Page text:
Candidates make final push
Hopefuls jet around U.S.
COLUMBUS, Ohio – The White House the prize, President Barack Obama and Mitt Romney raced through a final full day of campaigning on Monday through Ohio and other battleground states holding the keys to victory in a tight race. Both promised brighter days ahead for a nation still struggling with a sluggish economy and high joblessness.
“Our work is not done yet,” Obama told a cheering crowd of nearly 20,000 in chilly Madison, Wis., imploring his audience to give him another four years.
Romney projected optimism as he neared the end of his six-year quest for the presidency. “If you believe we can do better. If you believe America should be on a better course. If you’re tired of being tired … then I ask you to vote for real change,” he said in a Virginia suburb of the nation’s capital. With many of the late polls in key states tilting slightly against him, he decided to campaign on Election Day in Ohio and Pennsylvania, where he and Republicans made a big, late push.
“No retreat, no surrender,” sang rock icon Bruce Springsteen, warming up Obama’s crowd on a frosty morning outside the state Capitol in Madison, Wis. The Boss then boarded Air Force One for his first flight. “Pretty cool,” he judged it.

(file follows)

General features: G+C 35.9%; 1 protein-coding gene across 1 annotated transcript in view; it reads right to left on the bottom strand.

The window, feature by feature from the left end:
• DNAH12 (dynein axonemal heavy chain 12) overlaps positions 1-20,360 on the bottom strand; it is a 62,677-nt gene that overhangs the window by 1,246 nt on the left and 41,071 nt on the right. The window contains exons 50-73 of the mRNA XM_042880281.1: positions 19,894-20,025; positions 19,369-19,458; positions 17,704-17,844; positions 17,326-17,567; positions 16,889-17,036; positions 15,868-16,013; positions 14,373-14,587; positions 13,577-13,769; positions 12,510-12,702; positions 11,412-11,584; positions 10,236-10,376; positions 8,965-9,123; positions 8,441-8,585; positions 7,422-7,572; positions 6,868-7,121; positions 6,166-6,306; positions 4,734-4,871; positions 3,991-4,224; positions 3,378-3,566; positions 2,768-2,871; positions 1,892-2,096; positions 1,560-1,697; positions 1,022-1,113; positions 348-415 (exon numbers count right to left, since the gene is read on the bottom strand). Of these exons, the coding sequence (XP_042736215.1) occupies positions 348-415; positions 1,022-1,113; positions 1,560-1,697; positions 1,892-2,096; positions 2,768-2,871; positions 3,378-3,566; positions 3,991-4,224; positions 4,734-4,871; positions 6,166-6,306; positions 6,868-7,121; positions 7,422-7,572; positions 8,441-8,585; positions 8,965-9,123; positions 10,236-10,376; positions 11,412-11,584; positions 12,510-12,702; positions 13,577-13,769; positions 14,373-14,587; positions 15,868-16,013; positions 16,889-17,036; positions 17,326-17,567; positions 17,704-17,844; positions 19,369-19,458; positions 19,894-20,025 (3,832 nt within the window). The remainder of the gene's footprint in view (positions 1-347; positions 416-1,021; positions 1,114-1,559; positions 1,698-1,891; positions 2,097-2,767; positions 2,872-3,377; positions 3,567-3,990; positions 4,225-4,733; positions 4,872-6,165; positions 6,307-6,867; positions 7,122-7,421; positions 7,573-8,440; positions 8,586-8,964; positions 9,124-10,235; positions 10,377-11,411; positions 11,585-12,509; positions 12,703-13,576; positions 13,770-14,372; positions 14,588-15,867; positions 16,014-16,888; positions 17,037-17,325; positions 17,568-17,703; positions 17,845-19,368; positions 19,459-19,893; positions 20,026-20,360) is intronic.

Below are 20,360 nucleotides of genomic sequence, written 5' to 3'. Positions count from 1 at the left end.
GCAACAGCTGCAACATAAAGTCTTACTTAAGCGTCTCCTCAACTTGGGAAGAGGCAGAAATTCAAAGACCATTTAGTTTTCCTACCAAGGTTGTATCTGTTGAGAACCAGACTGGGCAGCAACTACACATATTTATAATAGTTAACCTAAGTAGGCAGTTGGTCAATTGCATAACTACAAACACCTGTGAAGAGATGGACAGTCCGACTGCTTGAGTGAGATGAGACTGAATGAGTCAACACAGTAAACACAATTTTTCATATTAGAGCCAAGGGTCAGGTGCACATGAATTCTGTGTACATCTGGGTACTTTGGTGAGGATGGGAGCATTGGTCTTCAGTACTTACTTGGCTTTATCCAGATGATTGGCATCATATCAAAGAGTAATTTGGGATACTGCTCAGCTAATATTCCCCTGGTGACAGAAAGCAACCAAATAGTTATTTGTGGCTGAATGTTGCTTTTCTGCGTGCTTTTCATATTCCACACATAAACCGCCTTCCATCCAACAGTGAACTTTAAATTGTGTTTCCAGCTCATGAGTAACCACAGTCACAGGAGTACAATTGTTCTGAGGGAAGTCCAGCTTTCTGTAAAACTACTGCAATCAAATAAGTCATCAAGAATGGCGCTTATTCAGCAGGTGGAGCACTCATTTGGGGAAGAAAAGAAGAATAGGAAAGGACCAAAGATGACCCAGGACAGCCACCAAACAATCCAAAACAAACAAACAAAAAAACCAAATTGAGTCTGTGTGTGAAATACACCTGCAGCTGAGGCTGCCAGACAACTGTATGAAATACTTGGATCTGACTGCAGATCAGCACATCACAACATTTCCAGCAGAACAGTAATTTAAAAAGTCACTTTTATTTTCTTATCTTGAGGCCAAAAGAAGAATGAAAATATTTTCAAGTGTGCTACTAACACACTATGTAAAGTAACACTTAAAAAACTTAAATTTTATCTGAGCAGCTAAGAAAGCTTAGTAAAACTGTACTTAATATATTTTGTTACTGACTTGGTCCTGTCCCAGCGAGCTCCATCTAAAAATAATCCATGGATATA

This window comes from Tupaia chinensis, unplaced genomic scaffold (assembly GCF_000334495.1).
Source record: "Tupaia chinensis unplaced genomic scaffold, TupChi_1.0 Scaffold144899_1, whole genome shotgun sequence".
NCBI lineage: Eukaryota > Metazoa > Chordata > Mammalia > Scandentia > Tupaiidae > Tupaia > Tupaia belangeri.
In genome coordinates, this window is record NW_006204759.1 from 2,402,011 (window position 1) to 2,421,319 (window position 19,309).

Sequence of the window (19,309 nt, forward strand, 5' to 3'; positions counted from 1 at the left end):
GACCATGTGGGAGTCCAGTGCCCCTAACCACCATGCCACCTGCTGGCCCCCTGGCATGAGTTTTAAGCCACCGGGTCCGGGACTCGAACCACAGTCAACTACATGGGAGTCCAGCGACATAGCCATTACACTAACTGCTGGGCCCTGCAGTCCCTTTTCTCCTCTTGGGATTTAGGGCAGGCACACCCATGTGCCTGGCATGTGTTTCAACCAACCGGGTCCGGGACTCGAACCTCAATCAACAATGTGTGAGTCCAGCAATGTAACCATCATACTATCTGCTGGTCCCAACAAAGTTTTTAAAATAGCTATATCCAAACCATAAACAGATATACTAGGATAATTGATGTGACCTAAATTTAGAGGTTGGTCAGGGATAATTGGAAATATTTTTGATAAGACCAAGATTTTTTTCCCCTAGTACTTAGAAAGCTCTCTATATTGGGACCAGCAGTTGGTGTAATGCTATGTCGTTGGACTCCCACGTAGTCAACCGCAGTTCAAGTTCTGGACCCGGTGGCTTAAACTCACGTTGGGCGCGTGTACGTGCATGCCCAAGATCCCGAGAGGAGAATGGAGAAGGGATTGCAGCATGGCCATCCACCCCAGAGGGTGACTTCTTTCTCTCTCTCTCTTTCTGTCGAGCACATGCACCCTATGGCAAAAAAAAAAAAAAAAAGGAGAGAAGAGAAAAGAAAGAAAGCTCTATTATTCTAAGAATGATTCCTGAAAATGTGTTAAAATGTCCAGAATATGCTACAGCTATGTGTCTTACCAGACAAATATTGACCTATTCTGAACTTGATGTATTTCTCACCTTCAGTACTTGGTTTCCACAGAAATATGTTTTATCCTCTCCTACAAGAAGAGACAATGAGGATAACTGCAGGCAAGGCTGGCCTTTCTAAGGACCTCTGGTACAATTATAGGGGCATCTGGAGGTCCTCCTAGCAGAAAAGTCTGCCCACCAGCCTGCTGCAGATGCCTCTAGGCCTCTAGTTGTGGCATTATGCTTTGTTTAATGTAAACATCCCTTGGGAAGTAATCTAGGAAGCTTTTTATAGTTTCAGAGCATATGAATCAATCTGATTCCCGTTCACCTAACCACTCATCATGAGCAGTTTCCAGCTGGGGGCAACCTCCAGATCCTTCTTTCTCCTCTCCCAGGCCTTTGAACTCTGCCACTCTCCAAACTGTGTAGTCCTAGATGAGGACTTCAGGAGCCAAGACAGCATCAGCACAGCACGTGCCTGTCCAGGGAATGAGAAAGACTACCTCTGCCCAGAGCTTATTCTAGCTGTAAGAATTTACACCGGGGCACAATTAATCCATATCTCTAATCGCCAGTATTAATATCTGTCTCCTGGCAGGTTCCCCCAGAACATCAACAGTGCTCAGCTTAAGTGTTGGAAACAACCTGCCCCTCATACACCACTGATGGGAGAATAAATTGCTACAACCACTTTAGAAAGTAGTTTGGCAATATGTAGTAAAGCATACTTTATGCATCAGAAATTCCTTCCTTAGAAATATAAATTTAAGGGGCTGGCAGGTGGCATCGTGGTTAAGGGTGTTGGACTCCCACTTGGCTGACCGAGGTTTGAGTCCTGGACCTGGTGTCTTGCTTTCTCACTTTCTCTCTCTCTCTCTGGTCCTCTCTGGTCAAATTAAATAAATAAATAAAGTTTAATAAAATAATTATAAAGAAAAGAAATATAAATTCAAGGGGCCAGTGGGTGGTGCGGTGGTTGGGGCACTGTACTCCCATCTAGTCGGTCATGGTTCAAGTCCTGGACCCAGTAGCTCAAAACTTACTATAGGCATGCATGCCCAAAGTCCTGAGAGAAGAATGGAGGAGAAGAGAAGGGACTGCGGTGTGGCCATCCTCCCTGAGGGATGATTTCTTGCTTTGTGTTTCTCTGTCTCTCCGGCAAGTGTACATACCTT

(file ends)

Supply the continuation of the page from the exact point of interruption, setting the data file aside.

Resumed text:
Romney had Kid Rock and the Marshall Tucker Band in the wings for his late appearances in Ohio and New Hampshire.
“This is it,” the challenger said in a last-minute emailed request for campaign donations.
In his longest campaign day, Romney raced from Florida to a pair of speeches in Virginia to Ohio and then an election eve rally in New Hampshire.
Obama selected Wisconsin, Ohio and Iowa for his final campaign day, an itinerary that reflected his campaign’s decision to try and erect a Midwestern firewall against Romney’s challenge.
Vice President Joe Biden and Republican running mate Paul Ryan of Wisconsin went through their final campaign paces, as well.
In Sterling, Va., not far from Washington, the vice president accused Republicans of running away from their record, but added, “a leopard can’t change his spots.”
Ryan started out in Reno, Nev., where he said the president has come up short in his promises to change Washington and repair the economy.
“This may be the best that Barack Obama can offer, but this is not the best America can,” he said, before flying off to Colorado and Ohio. Then it was home to Wisconsin, where he is on the ballot for re-election to Congress in case Republicans were unsuccessful in the presidential campaign.
© Copyright 2012 Associated Press. All rights reserved. This material may not be published, broadcast, rewritten, or redistributed.